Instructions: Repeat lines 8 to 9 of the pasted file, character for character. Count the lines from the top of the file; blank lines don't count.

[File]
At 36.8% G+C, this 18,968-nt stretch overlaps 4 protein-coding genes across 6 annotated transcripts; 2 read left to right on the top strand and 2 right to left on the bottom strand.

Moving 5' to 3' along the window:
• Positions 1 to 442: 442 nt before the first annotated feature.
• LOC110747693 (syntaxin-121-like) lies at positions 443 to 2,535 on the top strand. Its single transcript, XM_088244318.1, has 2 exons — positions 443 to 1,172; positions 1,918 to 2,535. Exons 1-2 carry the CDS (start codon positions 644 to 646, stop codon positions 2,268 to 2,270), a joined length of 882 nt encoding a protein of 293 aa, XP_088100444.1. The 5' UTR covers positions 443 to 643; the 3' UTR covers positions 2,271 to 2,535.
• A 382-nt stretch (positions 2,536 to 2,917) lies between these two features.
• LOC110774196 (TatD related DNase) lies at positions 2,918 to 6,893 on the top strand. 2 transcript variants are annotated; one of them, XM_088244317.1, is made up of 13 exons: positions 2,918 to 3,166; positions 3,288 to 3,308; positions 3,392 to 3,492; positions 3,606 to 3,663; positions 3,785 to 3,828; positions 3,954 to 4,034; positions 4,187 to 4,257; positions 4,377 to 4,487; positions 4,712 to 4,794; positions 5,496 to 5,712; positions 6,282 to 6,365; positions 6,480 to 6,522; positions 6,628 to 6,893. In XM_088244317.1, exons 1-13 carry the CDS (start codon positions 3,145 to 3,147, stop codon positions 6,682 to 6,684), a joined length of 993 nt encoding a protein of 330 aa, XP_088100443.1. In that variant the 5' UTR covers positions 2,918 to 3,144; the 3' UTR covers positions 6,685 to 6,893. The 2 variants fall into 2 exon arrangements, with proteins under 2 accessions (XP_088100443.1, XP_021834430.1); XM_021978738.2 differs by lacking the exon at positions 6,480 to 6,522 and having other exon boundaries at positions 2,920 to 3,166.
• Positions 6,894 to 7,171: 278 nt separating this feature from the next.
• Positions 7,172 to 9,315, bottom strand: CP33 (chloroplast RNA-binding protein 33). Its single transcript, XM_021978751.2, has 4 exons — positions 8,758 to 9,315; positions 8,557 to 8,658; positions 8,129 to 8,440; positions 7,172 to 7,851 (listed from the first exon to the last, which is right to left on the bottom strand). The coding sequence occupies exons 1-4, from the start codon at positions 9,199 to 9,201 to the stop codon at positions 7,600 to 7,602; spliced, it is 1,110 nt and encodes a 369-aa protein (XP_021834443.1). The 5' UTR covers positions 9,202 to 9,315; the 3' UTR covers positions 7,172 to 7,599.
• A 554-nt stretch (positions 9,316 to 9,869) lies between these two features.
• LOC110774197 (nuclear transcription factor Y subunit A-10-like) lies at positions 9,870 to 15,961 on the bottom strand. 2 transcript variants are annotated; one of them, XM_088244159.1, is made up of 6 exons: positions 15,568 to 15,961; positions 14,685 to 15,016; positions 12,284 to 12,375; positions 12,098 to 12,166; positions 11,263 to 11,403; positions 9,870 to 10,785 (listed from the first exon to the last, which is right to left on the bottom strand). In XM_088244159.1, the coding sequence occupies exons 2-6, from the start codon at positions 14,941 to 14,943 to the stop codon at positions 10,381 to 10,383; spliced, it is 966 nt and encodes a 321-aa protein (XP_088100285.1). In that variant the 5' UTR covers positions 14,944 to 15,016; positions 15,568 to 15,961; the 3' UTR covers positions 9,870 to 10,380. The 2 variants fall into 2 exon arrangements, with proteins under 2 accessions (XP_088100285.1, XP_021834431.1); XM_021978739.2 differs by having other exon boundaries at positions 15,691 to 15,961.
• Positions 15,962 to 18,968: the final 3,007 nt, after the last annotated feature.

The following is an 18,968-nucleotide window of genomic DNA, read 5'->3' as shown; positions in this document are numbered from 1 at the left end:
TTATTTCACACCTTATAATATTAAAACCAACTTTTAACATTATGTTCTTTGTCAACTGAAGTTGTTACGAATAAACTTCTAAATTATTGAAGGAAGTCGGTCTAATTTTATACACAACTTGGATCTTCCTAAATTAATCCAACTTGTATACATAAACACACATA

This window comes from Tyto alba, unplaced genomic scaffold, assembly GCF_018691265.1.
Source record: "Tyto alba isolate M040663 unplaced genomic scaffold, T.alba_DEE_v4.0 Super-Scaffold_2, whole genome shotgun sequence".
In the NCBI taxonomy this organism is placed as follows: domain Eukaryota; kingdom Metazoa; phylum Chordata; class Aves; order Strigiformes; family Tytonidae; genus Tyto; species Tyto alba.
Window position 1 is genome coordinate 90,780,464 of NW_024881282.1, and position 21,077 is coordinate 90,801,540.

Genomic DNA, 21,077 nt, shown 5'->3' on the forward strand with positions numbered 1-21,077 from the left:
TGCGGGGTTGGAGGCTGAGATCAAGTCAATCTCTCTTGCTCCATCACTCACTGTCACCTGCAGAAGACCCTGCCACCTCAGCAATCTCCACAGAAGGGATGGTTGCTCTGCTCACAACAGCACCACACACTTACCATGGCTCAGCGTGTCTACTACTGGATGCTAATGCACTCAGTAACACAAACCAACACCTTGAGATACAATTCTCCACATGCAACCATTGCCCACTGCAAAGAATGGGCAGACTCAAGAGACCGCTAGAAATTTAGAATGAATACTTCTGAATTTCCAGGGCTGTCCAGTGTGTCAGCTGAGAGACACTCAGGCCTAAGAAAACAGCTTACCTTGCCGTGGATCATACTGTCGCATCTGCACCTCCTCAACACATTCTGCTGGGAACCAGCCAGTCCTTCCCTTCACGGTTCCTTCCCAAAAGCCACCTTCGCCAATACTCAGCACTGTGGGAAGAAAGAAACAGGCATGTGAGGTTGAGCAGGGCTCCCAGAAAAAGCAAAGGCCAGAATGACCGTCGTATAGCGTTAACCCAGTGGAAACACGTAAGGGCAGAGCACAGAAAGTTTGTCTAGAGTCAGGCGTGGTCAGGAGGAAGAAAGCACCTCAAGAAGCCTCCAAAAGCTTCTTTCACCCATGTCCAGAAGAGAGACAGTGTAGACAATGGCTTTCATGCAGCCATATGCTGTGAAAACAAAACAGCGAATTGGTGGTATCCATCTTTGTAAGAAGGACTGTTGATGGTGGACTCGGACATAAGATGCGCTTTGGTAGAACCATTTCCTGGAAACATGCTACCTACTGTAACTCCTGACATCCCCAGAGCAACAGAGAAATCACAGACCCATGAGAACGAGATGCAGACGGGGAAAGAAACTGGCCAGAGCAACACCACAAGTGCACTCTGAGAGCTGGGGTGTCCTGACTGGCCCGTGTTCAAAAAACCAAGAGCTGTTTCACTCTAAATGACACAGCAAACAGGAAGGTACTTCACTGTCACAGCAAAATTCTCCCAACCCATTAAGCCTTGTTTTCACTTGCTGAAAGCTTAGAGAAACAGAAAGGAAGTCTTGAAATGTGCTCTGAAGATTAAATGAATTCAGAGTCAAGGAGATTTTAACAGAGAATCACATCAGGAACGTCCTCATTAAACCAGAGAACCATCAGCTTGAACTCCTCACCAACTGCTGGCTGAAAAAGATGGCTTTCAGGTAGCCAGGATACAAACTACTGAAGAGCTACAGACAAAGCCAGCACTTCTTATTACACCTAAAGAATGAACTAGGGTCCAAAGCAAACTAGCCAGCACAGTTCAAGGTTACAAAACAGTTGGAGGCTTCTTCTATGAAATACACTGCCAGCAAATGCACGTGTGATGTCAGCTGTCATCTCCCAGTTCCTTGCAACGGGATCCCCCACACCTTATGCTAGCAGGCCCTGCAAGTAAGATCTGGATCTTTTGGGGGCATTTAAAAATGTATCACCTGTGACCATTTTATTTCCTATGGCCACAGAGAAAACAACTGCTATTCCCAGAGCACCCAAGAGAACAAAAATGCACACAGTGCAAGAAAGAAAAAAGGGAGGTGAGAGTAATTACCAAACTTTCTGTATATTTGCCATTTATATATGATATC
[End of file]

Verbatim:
• Positions 7,172 to 9,315, bottom strand: CP33 (chloroplast RNA-binding protein 33). Its single transcript, XM_021978751.2, has 4 exons — positions 8,758 to 9,315; positions 8,557 to 8,658; positions 8,129 to 8,440; positions 7,172 to 7,851 (listed from the first exon to the last, which is right to left on the bottom strand). The coding sequence occupies exons 1-4, from the start codon at positions 9,199 to 9,201 to the stop codon at positions 7,600 to 7,602; spliced, it is 1,110 nt and encodes a 369-aa protein (XP_021834443.1). The 5' UTR covers positions 9,202 to 9,315; the 3' UTR covers positions 7,172 to 7,599.
• A 554-nt stretch (positions 9,316 to 9,869) lies between these two features.